We started discussing the symbols in “The Elephant Vanishes,” especially with the elephant. Different people all had different theories, but what I want most to expand on is Murakami’s exploration of mental health, and potentially mental illness.
It is very clear in the story that the narrator’s mental health deteriorates throughout the story, as time goes on without the elephant being found. The narrator indicates that since the elephant disappeared, he started smoking again, which he had stopped many years prior. He also finds it very difficult to think or talk about anything besides the vanishing elephant after it disappears.
I have a few different ideas of what the elephant can symbolize. First I view as the situation with the elephant as perhaps an allegory for grief somehow. Obviously losing an elephant is losing something in itself, but I think perhaps Murakami was trying to illuminate a truth about grief. It may be obvious that someone is experiencing grief, and at first, everyone is attentive and compassionate to the people affected by the loss. But, eventually everyone moves on, and the people most affected by the loss still are going through the motions of grieving, while it seems that no one is there to go through the motions with them. Then, the grieving can start feeling isolated and alone.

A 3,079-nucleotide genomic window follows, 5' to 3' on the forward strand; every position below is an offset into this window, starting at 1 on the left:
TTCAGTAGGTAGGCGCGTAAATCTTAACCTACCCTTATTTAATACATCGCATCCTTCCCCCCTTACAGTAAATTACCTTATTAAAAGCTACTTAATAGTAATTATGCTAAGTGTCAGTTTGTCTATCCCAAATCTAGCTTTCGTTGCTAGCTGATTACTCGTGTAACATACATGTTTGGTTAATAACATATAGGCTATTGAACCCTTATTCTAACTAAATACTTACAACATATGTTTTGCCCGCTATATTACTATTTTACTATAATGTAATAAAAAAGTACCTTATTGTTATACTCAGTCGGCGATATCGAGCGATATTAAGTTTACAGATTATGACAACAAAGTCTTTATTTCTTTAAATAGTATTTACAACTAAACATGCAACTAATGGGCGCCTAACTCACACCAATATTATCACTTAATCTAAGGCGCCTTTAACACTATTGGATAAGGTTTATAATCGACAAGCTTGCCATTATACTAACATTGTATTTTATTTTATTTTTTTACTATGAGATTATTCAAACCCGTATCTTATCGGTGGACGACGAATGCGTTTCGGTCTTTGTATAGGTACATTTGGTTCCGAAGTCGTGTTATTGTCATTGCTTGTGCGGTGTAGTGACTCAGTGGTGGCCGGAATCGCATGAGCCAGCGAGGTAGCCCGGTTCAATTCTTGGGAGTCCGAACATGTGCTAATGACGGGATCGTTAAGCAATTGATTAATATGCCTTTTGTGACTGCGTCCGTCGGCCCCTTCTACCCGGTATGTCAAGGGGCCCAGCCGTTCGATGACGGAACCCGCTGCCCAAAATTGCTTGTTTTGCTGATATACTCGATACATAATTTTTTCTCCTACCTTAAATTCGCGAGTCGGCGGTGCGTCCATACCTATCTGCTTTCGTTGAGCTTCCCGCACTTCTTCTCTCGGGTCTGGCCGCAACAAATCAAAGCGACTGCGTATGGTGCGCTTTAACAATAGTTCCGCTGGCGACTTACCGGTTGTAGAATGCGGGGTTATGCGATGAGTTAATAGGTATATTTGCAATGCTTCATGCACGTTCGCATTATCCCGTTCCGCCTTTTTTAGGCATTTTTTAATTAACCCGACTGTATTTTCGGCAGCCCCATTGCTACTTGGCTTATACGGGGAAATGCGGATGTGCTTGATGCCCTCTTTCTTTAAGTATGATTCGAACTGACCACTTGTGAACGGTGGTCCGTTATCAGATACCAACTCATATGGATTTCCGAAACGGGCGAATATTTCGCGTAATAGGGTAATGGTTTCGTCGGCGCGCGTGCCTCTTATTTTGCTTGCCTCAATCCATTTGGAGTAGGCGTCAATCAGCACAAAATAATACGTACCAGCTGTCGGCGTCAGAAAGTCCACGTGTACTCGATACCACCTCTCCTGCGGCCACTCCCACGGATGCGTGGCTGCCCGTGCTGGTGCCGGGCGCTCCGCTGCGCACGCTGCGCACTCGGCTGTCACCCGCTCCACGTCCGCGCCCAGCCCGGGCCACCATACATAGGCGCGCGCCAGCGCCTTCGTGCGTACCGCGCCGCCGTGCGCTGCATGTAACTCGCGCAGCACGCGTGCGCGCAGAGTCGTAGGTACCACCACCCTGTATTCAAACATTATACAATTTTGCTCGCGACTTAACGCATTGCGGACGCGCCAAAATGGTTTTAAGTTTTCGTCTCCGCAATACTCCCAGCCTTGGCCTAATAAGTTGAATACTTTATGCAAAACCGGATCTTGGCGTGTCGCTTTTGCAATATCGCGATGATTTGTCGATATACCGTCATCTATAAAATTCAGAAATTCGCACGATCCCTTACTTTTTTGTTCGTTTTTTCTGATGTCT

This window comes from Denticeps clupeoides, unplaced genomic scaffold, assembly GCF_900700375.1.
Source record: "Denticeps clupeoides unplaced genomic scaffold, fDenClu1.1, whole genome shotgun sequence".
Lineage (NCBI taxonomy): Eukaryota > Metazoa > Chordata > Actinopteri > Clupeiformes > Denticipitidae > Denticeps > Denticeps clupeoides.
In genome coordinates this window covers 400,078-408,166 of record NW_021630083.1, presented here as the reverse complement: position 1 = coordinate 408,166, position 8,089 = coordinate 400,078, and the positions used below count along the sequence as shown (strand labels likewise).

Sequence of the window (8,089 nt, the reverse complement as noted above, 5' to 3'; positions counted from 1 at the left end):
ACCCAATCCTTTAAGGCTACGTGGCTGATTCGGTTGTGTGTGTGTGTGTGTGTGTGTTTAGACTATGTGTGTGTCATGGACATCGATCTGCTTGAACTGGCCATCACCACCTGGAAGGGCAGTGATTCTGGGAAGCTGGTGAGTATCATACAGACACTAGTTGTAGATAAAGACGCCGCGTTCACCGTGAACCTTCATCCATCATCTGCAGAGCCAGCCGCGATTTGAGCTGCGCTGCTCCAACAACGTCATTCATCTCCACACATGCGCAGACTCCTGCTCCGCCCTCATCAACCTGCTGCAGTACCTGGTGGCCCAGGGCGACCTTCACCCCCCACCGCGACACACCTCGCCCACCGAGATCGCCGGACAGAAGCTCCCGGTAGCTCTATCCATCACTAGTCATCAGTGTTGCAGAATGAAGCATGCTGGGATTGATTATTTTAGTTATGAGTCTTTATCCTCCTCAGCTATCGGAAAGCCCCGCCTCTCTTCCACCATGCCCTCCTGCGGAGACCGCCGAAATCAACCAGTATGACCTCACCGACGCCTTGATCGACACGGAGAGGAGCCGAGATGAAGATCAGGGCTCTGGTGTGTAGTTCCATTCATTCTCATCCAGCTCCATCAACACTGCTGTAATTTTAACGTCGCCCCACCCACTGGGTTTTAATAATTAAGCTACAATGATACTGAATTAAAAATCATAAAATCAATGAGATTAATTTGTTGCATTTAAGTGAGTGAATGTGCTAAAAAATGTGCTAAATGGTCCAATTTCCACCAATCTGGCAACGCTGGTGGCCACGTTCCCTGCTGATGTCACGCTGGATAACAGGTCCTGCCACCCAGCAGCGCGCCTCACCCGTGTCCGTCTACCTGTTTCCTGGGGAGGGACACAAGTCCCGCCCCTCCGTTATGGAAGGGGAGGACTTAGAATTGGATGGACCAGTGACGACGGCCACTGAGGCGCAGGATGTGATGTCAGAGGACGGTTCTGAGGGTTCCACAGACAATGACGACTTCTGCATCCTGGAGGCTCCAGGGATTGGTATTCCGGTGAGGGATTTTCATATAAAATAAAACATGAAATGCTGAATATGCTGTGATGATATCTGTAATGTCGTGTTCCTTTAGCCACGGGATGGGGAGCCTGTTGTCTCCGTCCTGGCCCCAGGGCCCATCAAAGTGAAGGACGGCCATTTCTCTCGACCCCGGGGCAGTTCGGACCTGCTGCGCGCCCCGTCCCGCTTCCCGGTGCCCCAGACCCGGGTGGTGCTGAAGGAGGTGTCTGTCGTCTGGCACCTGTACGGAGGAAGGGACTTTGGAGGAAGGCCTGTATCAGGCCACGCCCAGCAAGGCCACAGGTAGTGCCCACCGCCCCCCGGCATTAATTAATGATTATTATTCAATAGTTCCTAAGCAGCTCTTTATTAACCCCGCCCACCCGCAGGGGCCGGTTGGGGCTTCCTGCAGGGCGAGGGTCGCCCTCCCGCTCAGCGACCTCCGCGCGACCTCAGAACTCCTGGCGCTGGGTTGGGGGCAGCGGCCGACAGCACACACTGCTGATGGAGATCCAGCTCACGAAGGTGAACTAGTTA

Because the narrator was so invested in the elephant, its disappearance almost felt like he was losing a part of himself. Being involved in the search for the elephant might have helped him feel better for a bit. The media coverage may be similar to consoling family and friends as I mentioned earlier, and the way that the news stopped covering the elephant might symbolize how someone with mental health issues or those who are grieving can feel isolated like the world is moving too fast. This becomes clear when the narrator feels angry at this lack of coverage.
Another way of interpreting the elephant as a symbol for mental health, specifically mental health care, is the way in which the elephant might serve as a distraction to the narrator. At first, I wasn’t sure why Murakami included the information about the narrator’s job, because I found the details boring and unnecessary. It then registered with me that was quite possibly the point. The narrator was living such a mundane life, that the elephant was the only thing to distract him for a while from how perhaps pointless his life might have seemed.
I feel that if what Murakami was trying to make a statement about work-life, he made a very powerful one. No one should work their life away, and everyone should have something that they are passionate about outside of work. There should be a balance that many cultures don’t value.